The fair was not an official World’s Fair due to a variety of reasons – namely the US already had the Seattle’s World Fair in 1962 and couldn’t have another within ten years. The fair was organized in a fit of nostalgia by New York area businessmen who had attended the 1939/1940 World’s Fair and wanted their children to experience the same thing. Robert Moses was tapped to head the corporation to run the fair, and saw the opportunity to finish what he had started with the 1939/1940 World’s Fair in turning Flushing Meadows from a marsh land and garbage dump into a city park.
As the fair was held at the beginnings of the “Space Age,” it was technology heavy. A large NASA presence was there along with many associated industries. General Motors had a hugely popular display called “Futurama,” that had miniature dioramas showing fair-goers what the “near future” held. The fair was also the first time many people saw a computer. Many other large technology companies (interesting to note how many are defunct now,) Countries, States, and even Billy Graham had pavilions at the fair.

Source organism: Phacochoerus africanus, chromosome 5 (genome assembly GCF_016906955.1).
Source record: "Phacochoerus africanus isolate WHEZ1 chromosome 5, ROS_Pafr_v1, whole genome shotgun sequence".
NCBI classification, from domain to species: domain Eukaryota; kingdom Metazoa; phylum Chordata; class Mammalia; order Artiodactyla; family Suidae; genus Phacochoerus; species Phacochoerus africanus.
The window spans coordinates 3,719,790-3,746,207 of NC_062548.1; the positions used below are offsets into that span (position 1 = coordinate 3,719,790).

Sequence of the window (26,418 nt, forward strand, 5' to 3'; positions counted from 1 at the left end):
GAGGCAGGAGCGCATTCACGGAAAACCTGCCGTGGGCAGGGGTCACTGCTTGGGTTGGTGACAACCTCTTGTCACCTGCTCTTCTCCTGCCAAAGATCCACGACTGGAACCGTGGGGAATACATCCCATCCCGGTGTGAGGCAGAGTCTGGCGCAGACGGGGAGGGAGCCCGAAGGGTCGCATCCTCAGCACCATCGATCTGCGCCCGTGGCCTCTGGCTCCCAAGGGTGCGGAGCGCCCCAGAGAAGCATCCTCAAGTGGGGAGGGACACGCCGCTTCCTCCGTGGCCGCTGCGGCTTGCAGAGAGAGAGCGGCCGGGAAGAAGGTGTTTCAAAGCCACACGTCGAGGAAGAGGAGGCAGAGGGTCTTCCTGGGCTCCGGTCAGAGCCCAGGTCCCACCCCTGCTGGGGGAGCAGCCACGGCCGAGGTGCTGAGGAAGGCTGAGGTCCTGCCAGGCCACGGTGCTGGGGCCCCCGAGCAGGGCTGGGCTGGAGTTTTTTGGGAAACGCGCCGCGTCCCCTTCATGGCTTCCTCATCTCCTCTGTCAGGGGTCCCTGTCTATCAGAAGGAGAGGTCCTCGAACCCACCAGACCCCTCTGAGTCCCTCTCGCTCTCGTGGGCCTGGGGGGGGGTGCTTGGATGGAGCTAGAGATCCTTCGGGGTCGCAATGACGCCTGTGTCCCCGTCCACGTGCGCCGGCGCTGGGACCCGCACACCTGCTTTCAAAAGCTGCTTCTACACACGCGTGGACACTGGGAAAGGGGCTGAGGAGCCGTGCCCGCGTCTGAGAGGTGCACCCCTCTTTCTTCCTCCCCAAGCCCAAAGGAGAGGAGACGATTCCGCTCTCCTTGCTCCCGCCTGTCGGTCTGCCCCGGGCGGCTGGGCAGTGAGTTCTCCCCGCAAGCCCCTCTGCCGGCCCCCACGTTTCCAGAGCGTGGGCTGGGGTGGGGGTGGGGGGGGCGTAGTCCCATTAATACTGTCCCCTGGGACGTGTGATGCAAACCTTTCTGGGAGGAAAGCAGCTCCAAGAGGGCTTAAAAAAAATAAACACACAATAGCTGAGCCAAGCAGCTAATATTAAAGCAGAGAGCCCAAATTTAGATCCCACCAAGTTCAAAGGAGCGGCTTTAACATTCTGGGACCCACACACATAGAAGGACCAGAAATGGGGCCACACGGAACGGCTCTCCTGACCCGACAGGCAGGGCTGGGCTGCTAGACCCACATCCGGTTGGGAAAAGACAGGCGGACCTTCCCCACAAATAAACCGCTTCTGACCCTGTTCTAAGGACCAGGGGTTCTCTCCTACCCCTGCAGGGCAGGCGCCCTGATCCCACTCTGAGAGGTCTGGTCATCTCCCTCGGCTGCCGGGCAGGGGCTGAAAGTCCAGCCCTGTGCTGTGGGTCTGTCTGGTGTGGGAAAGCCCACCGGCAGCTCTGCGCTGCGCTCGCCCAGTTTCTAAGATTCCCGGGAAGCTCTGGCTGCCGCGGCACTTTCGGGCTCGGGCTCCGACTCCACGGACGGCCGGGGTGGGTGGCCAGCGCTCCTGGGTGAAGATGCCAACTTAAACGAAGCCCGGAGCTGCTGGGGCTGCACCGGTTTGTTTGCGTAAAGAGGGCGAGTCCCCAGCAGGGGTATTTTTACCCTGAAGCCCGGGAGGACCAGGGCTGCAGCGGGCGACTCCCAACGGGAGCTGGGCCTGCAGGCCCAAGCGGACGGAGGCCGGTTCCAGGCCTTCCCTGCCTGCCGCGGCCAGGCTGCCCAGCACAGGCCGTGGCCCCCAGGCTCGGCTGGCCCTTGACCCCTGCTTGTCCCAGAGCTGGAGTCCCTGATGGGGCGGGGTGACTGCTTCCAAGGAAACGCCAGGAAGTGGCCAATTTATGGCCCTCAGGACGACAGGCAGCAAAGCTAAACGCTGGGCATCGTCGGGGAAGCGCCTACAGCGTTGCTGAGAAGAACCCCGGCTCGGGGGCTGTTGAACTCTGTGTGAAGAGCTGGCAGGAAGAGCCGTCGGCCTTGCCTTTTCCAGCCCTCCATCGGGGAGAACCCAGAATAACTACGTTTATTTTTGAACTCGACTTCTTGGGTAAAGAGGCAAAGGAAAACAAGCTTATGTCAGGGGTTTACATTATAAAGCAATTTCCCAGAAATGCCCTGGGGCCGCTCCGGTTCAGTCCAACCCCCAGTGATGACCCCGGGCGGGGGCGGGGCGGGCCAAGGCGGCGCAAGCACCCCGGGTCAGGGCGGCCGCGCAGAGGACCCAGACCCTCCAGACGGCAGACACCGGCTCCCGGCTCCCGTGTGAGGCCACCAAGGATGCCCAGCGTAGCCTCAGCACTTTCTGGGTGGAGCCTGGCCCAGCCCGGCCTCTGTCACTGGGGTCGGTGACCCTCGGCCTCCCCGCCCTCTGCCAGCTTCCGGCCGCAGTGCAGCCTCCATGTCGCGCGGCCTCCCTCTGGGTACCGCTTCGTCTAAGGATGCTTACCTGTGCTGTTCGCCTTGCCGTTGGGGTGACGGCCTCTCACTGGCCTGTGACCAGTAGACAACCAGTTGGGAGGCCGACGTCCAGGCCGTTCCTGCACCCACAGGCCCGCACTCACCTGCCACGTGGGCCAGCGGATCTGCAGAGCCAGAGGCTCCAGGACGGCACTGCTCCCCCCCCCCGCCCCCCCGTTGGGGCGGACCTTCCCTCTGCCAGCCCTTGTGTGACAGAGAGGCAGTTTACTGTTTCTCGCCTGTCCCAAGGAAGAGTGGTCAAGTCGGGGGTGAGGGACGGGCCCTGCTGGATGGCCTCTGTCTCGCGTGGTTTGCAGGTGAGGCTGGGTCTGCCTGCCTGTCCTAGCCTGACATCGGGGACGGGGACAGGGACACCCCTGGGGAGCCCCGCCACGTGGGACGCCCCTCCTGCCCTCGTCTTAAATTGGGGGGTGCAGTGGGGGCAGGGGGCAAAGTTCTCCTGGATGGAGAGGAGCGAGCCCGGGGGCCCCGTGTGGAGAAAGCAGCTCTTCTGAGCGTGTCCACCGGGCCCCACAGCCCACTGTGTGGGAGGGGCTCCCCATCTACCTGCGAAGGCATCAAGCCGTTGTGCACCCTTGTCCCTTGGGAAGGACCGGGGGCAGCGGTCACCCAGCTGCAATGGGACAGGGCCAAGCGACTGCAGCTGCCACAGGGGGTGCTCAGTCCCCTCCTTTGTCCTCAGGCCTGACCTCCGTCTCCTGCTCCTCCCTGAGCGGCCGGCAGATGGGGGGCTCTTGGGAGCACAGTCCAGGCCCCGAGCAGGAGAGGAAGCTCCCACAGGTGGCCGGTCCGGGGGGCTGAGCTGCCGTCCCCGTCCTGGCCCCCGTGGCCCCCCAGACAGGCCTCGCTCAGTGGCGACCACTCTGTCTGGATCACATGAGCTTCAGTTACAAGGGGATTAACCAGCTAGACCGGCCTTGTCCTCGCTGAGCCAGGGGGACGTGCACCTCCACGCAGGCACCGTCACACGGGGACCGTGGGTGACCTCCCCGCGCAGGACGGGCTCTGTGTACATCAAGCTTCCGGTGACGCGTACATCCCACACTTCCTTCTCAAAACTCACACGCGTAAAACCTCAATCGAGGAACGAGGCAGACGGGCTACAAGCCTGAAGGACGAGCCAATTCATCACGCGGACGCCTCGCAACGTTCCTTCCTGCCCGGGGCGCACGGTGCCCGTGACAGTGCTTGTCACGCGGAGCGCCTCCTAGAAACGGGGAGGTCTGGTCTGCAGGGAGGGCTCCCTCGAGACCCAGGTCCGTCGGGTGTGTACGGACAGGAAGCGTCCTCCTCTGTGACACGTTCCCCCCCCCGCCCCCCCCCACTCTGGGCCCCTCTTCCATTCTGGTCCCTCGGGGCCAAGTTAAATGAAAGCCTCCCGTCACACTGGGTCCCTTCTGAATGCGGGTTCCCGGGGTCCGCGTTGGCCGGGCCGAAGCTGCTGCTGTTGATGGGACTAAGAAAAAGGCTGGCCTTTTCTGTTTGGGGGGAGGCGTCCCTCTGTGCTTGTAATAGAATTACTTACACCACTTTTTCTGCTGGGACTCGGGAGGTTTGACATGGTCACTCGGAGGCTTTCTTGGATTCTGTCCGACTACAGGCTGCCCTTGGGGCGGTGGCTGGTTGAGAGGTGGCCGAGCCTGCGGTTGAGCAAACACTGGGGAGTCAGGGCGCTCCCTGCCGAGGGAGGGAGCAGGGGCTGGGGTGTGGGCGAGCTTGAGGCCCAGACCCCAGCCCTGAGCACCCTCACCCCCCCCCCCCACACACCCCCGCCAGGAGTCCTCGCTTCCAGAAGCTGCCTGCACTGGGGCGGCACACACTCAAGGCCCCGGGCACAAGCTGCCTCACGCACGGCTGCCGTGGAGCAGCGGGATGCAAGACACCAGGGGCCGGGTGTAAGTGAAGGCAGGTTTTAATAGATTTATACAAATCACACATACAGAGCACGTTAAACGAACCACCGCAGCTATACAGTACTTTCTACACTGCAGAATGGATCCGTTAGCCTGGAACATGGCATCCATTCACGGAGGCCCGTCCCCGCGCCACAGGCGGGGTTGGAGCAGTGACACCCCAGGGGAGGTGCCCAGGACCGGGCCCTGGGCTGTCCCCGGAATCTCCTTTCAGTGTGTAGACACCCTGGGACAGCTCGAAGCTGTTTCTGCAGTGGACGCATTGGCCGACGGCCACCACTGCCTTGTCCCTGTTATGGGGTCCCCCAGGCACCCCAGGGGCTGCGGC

Walt Disney also had a major presence at the World’s Fair. Not as an actual exhibitor, but he designed four major displays and perfected his “Audio-Animatronics” at the fair. One of these displays, “It’s a Small World,” is still one of Disney’s best known attractions having been rebuilt at all five Disney Parks. And the “Carousel of Progress,” commissioned by General Electric, is at Walt Disney World. It’s still running strong although it has been updated slightly.